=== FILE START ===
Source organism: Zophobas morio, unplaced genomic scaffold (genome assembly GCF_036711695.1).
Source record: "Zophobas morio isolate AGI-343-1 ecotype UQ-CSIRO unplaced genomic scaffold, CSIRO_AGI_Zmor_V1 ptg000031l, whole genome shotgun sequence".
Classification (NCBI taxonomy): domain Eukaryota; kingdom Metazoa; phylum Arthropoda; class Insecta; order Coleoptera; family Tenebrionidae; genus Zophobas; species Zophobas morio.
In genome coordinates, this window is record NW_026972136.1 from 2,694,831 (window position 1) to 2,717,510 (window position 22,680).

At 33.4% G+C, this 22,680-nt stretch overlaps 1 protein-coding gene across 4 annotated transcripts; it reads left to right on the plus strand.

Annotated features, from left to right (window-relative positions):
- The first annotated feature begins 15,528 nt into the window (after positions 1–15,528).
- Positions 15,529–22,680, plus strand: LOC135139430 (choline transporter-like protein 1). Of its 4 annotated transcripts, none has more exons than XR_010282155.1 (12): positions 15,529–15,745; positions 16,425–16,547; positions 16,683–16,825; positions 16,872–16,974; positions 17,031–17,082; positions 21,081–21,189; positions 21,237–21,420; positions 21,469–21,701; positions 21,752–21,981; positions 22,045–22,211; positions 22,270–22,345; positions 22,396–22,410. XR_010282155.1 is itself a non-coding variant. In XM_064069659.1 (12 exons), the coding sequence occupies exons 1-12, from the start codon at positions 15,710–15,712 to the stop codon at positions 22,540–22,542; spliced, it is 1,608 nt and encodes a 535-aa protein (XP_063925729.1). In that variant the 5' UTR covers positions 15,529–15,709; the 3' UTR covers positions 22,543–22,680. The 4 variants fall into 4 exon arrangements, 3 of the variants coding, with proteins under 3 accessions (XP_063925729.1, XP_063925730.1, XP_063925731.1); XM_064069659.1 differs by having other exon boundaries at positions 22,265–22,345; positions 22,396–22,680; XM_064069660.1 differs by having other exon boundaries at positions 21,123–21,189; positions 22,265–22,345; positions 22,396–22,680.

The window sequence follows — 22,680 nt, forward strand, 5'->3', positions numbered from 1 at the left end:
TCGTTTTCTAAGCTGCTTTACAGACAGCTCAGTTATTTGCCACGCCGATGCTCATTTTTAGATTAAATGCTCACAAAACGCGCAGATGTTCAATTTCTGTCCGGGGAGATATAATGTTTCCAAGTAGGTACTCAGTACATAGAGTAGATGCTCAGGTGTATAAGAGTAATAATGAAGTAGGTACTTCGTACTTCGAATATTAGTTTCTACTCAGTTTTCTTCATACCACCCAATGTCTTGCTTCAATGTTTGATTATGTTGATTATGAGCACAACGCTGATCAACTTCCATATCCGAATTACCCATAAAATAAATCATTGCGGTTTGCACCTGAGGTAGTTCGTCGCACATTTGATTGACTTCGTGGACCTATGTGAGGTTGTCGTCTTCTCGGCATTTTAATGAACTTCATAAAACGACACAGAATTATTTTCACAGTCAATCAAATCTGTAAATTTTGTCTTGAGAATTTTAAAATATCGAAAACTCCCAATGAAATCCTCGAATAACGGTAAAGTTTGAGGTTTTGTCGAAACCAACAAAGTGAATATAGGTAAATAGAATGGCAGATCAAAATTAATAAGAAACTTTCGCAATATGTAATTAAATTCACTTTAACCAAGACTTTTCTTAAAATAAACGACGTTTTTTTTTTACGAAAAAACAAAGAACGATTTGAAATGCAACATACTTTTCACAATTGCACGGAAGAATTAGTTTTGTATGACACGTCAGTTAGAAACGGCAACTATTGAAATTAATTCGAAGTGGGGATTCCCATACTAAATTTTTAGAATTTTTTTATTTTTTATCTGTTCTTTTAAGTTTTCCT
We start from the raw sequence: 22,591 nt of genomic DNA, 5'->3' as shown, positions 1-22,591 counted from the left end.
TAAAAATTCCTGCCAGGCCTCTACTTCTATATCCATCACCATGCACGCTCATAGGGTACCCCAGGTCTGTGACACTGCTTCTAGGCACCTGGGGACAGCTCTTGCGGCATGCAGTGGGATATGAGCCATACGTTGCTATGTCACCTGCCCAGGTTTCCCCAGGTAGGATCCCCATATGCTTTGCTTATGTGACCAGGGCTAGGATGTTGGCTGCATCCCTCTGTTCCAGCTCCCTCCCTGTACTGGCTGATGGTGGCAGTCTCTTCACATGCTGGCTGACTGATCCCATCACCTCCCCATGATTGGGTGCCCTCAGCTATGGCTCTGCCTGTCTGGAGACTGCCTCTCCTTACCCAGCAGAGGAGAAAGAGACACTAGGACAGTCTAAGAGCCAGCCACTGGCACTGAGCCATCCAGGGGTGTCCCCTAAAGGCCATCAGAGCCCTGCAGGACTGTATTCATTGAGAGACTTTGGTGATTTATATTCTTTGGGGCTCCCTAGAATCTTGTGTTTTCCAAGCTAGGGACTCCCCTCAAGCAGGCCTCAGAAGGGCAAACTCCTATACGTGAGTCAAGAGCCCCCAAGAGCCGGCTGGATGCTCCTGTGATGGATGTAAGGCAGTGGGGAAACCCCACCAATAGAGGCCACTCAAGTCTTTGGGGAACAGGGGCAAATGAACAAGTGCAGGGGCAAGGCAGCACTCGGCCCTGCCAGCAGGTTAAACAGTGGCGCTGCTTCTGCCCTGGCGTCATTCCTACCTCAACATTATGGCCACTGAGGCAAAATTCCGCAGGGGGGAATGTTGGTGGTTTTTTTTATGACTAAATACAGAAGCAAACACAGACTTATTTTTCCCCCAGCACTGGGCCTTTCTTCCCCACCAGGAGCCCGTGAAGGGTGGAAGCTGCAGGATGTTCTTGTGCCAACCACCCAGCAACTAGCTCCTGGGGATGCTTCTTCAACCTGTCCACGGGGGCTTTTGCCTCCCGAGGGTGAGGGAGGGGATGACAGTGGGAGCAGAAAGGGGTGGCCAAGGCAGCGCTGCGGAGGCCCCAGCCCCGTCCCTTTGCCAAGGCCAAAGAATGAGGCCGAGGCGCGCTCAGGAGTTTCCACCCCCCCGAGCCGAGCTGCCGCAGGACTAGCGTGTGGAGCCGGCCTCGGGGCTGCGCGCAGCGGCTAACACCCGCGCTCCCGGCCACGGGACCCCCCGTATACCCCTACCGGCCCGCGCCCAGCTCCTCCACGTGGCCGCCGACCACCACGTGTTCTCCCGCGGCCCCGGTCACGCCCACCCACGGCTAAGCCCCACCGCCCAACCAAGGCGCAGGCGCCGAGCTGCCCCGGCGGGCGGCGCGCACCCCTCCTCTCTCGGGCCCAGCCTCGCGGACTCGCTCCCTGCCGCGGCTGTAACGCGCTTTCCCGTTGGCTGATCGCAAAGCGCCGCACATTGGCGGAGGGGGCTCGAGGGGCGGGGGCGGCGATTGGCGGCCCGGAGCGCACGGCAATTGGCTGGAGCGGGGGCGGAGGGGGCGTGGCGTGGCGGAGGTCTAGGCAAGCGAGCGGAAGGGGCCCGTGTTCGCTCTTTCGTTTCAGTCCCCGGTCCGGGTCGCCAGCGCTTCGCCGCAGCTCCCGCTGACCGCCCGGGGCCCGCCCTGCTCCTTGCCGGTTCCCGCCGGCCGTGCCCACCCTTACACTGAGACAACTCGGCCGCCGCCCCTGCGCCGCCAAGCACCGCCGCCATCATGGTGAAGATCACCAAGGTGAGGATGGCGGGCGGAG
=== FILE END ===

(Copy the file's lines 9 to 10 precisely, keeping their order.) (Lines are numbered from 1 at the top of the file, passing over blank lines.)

The window sequence follows — 22,680 nt, forward strand, 5'->3', positions numbered from 1 at the left end:
TCGTTTTCTAAGCTGCTTTACAGACAGCTCAGTTATTTGCCACGCCGATGCTCATTTTTAGATTAAATGCTCACAAAACGCGCAGATGTTCAATTTCTGTCCGGGGAGATATAATGTTTCCAAGTAGGTACTCAGTACATAGAGTAGATGCTCAGGTGTATAAGAGTAATAATGAAGTAGGTACTTCGTACTTCGAATATTAGTTTCTACTCAGTTTTCTTCATACCACCCAATGTCTTGCTTCAATGTTTGATTATGTTGATTATGAGCACAACGCTGATCAACTTCCATATCCGAATTACCCATAAAATAAATCATTGCGGTTTGCACCTGAGGTAGTTCGTCGCACATTTGATTGACTTCGTGGACCTATGTGAGGTTGTCGTCTTCTCGGCATTTTAATGAACTTCATAAAACGACACAGAATTATTTTCACAGTCAATCAAATCTGTAAATTTTGTCTTGAGAATTTTAAAATATCGAAAACTCCCAATGAAATCCTCGAATAACGGTAAAGTTTGAGGTTTTGTCGAAACCAACAAAGTGAATATAGGTAAATAGAATGGCAGATCAAAATTAATAAGAAACTTTCGCAATATGTAATTAAATTCACTTTAACCAAGACTTTTCTTAAAATAAACGACGTTTTTTTTTTACGAAAAAACAAAGAACGATTTGAAATGCAACATACTTTTCACAATTGCACGGAAGAATTAGTTTTGTATGACACGTCAGTTAGAAACGGCAACTATTGAAATTAATTCGAAGTGGGGATTCCCATACTAAATTTTTAGAATTTTTTTATTTTTTATCTGTTCTTTTAAGTTTTCCT